The prophet in the OT was also called a seer; this does not necessitate calling all seers prophet. Besides nabiy’ there are two key Hebrew words for this type of individual; there is the lesser used Hebrew word, ro’eh (OT: 7203) and the Hebrew word, chózeh (OT: 2374).
In the days of Samuel the there appears to be a changing of the guard, so to speak, by the Israelites seeking the man of God:
· 1 Samuel 9:9 Formerly in Israel, when a man went to inquire of God, he said, “Come, let us go to the seer (ro’eh), for he that is now called a prophet (nabiy’) was formerly called a seer (ro’eh).” AMP
At the time Samuel was called to serve the LORD as a boy, visions were rare; perhaps so much time elapsed between Samuel’s calling and the last time visions were more abundant, that at that particular time it was safer to call someone “inspired” (i.e. – prophet).
This stands to reason, since to become a seer; the man of God would actually have to SEE (i.e. – visualize) something from God, such as a dream or vision. Consider briefly the context of Samuel the prophet’s initial call by Yahweh:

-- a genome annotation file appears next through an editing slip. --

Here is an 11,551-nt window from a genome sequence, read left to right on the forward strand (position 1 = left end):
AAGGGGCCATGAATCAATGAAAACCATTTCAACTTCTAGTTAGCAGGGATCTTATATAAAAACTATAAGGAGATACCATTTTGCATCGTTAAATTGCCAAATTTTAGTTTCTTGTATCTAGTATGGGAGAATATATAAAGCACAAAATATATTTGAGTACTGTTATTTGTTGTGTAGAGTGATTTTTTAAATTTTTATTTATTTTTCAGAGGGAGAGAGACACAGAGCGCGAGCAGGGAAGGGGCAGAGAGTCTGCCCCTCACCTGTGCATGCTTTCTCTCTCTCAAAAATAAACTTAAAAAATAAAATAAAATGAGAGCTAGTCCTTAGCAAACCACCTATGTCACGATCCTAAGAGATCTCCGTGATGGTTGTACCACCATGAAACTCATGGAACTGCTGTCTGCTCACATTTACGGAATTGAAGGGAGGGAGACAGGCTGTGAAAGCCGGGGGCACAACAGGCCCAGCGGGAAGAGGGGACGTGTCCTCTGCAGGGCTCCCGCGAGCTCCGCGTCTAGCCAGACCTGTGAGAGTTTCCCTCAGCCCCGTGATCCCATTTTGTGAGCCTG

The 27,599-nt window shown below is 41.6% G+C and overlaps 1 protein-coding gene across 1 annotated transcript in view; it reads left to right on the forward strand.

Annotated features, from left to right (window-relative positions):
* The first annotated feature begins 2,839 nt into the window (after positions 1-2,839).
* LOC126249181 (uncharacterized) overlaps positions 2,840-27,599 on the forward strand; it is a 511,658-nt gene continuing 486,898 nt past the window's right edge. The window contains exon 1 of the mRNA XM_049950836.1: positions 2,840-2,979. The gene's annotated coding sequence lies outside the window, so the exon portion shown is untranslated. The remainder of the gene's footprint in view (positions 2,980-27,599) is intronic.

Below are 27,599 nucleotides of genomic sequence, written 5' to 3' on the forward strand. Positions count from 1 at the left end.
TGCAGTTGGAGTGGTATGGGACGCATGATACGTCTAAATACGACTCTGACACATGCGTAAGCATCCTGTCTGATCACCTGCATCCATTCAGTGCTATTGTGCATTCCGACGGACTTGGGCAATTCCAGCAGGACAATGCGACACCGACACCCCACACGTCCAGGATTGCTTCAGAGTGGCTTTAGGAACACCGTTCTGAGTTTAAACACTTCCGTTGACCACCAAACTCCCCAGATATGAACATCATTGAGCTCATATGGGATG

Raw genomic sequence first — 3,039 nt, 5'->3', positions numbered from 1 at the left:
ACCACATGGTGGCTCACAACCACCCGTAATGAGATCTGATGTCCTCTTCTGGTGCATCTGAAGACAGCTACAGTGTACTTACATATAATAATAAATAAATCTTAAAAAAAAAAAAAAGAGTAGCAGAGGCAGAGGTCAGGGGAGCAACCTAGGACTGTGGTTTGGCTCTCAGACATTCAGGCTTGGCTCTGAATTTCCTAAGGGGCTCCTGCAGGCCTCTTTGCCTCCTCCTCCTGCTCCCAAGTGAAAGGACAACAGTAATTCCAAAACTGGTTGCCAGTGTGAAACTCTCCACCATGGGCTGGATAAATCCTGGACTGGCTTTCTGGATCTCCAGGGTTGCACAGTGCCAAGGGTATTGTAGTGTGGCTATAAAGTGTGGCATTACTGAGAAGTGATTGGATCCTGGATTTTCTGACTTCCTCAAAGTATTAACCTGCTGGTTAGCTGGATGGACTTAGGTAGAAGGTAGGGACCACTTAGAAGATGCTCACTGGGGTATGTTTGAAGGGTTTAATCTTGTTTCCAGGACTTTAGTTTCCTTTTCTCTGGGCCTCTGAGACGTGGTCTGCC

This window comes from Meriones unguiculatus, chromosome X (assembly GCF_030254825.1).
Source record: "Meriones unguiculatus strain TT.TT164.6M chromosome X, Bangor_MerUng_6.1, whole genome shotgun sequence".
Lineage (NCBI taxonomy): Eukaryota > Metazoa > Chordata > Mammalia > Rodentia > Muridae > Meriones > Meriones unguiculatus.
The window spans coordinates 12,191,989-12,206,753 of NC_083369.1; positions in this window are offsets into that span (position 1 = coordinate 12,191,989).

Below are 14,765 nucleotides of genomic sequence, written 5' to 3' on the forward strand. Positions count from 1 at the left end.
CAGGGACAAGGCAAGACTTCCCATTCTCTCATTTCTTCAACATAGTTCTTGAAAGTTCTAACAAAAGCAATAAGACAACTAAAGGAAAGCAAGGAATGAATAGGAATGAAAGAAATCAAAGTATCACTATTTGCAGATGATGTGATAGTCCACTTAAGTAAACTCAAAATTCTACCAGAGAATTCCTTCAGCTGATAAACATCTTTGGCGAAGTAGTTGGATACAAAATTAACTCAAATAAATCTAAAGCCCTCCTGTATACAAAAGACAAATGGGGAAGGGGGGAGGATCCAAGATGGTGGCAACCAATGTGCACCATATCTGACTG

· 1 Samuel 3:1 Now the boy Samuel ministered to the Lord before Eli. The word of the Lord was rare and precious in those days; there was no frequent or widely spread vision (chazown). AMP
Strong’s says the Hebrew noun (chazown; OT: 2377) for “vision” in 1 Samuel 3:1 means, “a sight mentally; i.e. – a dream, revelation, or oracle.” It is derived from another Hebrew verb chazah (OT: 2372) meaning, “to gaze at; mentally, to perceive, contemplate (with pleasure); specifically, to have a vision of.”
Therefore, at the time Yahweh called Samuel to serve Him, visual revelations were very rare. Later you will see this affects the use of words for “seer” referring to Samuel, distinguishing him from other seers.